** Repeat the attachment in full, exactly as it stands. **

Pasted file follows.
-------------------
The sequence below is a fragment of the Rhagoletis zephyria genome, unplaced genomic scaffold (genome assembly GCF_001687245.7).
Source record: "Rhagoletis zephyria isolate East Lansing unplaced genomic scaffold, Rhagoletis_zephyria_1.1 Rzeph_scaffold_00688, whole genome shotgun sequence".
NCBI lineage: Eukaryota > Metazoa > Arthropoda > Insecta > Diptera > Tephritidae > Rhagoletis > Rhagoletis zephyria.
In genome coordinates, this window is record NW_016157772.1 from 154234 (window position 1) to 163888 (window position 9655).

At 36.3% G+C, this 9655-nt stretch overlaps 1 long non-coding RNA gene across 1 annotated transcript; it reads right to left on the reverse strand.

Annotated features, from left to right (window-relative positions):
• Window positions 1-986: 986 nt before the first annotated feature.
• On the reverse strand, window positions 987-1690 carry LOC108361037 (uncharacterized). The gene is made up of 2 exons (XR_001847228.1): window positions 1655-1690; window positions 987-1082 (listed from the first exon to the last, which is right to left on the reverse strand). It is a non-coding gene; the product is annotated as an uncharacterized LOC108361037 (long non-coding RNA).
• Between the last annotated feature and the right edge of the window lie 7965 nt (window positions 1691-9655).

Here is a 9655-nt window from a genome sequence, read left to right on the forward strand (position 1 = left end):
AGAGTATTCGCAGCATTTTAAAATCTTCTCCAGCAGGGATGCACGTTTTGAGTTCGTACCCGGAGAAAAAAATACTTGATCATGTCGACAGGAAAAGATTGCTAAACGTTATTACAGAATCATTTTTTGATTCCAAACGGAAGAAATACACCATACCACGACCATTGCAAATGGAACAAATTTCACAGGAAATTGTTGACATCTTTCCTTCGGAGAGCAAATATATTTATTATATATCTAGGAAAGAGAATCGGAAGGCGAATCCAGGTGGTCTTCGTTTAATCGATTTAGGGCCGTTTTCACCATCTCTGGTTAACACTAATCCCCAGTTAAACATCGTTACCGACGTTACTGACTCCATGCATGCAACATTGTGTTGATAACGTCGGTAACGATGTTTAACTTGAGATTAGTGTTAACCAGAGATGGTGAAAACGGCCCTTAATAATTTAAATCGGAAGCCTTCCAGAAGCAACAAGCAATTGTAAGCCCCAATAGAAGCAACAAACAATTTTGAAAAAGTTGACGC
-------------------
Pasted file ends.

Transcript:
The sequence below is a fragment of the Rhagoletis zephyria genome, unplaced genomic scaffold (genome assembly GCF_001687245.7).
Source record: "Rhagoletis zephyria isolate East Lansing unplaced genomic scaffold, Rhagoletis_zephyria_1.1 Rzeph_scaffold_00688, whole genome shotgun sequence".
NCBI lineage: Eukaryota > Metazoa > Arthropoda > Insecta > Diptera > Tephritidae > Rhagoletis > Rhagoletis zephyria.
In genome coordinates, this window is record NW_016157772.1 from 154234 (window position 1) to 163888 (window position 9655).

At 36.3% G+C, this 9655-nt stretch overlaps 1 long non-coding RNA gene across 1 annotated transcript; it reads right to left on the reverse strand.

Annotated features, from left to right (window-relative positions):
• Window positions 1-986: 986 nt before the first annotated feature.
• On the reverse strand, window positions 987-1690 carry LOC108361037 (uncharacterized). The gene is made up of 2 exons (XR_001847228.1): window positions 1655-1690; window positions 987-1082 (listed from the first exon to the last, which is right to left on the reverse strand). It is a non-coding gene; the product is annotated as an uncharacterized LOC108361037 (long non-coding RNA).
• Between the last annotated feature and the right edge of the window lie 7965 nt (window positions 1691-9655).

Here is a 9655-nt window from a genome sequence, read left to right on the forward strand (position 1 = left end):
AGAGTATTCGCAGCATTTTAAAATCTTCTCCAGCAGGGATGCACGTTTTGAGTTCGTACCCGGAGAAAAAAATACTTGATCATGTCGACAGGAAAAGATTGCTAAACGTTATTACAGAATCATTTTTTGATTCCAAACGGAAGAAATACACCATACCACGACCATTGCAAATGGAACAAATTTCACAGGAAATTGTTGACATCTTTCCTTCGGAGAGCAAATATATTTATTATATATCTAGGAAAGAGAATCGGAAGGCGAATCCAGGTGGTCTTCGTTTAATCGATTTAGGGCCGTTTTCACCATCTCTGGTTAACACTAATCCCCAGTTAAACATCGTTACCGACGTTACTGACTCCATGCATGCAACATTGTGTTGATAACGTCGGTAACGATGTTTAACTTGAGATTAGTGTTAACCAGAGATGGTGAAAACGGCCCTTAATAATTTAAATCGGAAGCCTTCCAGAAGCAACAAGCAATTGTAAGCCCCAATAGAAGCAACAAACAATTTTGAAAAAGTTGACGC